Former FDA Commissioner Scott Gottlieb, M.D., placed a target squarely on the back of the tobacco industry from day one of his tenure. On June 28, 2017, he gave a speech outlining a series of steps the FDA would take, using its regulatory authority, to reduce the use of tobacco products. During his two-year tenure, Gottlieb advanced a number of policies to regulate the tobacco industry and its outreach and advertising activities. On his retirement, Vox called him "the most aggressive anti-tobacco FDA leader in years."

    In December 2018, U.S. Surgeon General Vice Admiral Jerome Adams, M.D., M.P.H., released an advisory regarding the e-cigarette epidemic among youth. In the advisory, Adams called on the nation to protect children "from a lifetime of nicotine addiction and associated health risks by immediately addressing the epidemic of youth e-cigarette use."

    Then, on Sept. 11, 2019, the president announced a plan to remove all non-tobacco-flavored e-cigarettes from the market, including mint and menthol flavors. These products have become a gateway to nicotine and tobacco addiction. The AAFP sent a letter of support to the president, following up just days later by joining more than 50 health professional, consumer advocacy and other stakeholder groups in letters to both the president and the first lady expressing  appreciation and full support for this plan to help reverse the youth e-cigarette epidemic.

    Facing intense public and government pressure, JUUL Labs caved and announced it was immediately suspending sales of popular fruit-flavored e-cigarettes on Oct. 17 -- weeks ahead of the administration's expected move to remove all flavored e-cigarettes from the market.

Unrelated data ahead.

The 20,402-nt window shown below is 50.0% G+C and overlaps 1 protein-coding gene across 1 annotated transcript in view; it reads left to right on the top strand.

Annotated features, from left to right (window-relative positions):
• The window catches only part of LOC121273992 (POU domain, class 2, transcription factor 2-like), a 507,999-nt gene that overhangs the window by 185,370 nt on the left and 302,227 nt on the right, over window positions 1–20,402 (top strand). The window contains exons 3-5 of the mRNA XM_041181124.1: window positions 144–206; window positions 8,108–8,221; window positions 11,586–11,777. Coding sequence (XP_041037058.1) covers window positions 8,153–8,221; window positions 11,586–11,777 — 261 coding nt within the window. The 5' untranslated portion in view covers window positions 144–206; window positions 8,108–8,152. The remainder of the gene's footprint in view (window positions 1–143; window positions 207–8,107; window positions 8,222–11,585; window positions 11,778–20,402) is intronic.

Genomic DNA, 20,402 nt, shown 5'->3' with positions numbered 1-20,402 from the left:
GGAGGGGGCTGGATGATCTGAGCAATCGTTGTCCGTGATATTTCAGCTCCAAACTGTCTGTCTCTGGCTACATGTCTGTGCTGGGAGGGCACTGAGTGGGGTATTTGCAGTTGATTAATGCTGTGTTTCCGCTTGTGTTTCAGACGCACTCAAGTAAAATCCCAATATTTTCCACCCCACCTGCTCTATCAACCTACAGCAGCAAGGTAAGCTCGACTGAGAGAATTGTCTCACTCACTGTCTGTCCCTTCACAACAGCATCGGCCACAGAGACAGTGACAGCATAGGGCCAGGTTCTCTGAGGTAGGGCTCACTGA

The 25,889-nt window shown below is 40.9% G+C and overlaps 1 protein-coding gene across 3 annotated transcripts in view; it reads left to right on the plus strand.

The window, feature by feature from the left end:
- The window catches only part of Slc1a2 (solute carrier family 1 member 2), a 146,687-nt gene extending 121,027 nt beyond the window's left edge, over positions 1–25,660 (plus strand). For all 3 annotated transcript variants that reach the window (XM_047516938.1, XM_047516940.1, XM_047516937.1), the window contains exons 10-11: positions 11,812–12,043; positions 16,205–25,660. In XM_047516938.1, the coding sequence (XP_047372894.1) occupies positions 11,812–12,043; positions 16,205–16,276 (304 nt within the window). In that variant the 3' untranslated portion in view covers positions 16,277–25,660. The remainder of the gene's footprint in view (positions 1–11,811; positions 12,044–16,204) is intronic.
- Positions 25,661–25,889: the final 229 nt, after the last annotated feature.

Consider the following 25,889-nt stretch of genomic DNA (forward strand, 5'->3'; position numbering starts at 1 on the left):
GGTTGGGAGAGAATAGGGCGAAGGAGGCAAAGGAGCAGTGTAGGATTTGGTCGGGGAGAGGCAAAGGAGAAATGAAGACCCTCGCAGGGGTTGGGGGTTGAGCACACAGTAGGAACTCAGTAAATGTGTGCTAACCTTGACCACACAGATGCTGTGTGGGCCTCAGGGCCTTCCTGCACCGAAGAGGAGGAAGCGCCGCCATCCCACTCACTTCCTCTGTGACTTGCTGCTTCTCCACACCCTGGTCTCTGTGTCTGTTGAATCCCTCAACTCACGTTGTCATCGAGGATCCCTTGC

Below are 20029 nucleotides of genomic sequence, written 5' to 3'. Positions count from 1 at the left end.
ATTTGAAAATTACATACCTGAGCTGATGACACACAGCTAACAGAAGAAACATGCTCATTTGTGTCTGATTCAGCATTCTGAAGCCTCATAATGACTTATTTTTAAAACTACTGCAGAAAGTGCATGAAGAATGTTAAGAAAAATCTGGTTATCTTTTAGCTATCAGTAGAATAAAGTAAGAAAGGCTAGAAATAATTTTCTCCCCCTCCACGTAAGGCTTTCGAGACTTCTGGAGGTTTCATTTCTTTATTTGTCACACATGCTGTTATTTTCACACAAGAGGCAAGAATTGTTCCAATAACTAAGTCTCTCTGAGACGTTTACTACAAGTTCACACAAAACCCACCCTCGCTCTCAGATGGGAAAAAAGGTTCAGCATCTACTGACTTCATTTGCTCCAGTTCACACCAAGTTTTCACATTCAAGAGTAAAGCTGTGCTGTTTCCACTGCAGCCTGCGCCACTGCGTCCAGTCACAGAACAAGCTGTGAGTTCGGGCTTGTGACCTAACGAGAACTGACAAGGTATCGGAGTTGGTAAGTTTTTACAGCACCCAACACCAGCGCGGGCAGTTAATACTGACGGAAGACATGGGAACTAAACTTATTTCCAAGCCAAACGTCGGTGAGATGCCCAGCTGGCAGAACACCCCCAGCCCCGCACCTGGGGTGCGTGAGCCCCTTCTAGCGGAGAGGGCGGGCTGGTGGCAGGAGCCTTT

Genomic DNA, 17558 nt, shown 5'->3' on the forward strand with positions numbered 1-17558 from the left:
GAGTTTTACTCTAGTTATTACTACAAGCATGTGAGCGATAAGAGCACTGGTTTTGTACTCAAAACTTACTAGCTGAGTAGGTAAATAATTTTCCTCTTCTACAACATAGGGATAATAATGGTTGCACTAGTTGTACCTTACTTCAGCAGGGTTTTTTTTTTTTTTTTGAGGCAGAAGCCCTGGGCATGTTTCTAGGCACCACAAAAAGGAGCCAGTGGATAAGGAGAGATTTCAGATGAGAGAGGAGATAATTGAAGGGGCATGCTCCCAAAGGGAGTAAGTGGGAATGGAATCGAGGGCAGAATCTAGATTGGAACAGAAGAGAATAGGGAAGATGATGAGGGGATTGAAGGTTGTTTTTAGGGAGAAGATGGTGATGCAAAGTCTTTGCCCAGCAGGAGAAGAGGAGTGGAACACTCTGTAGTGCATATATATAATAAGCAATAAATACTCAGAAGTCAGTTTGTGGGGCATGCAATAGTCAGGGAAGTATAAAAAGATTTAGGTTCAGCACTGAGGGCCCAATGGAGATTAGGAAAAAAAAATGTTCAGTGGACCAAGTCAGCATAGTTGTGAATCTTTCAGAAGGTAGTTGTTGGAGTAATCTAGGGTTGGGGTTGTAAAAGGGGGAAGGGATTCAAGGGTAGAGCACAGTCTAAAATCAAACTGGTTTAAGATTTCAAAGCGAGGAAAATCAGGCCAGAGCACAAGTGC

As I noted, the AAFP has a longstanding and honored history of fighting the tobacco industry, its supporters and the epidemic they have created. From the Tar Wars program to our advocacy push for greater regulation of the industry, the AAFP remains committed to eliminating the use of tobacco products.

    Our work has intensified in recent months, and I would like to highlight some additional key advocacy actions from this year:

    The AAFP also works closely with our state chapters on tobacco issues. The Academy actively promotes the enactment of state laws that restrict the sale of tobacco products to individuals younger than 18 and strict enforcement of those laws. We also are starting to push Tobacco 21 at the state level, further restricting access to these deadly products.

    Our state legislative issue backgrounder provides details on our state-focused advocacy efforts.

    Eliminating the tobacco epidemic is a high-priority issue for the AAFP, and we will continue to devote resources to achieving this objective. We will continue to advocate at all levels of government to achieve the following three bold goals:

    • reduce smoking rates to less than 10% by 2024,
    • protect all Americans from secondhand smoke by 2019, and
    • eliminate the death and disease caused by tobacco use.

    You can learn more about our advocacy efforts and download resources on our tobacco-related work on the AAFP's Tobacco Use webpage.  

    To stay informed about the AAFP's other advocacy efforts and activities in Washington, consider joining the Family Medicine Action Network.  

    Shawn Martin is senior vice president of advocacy, practice advancement and policy.


    The opinions and views expressed here are those of the authors and do not necessarily represent or reflect the opinions and views of the American Academy of Family Physicians. This blog is not intended to provide medical, financial, or legal advice. All comments are moderated and will be removed if they violate our Terms of Use.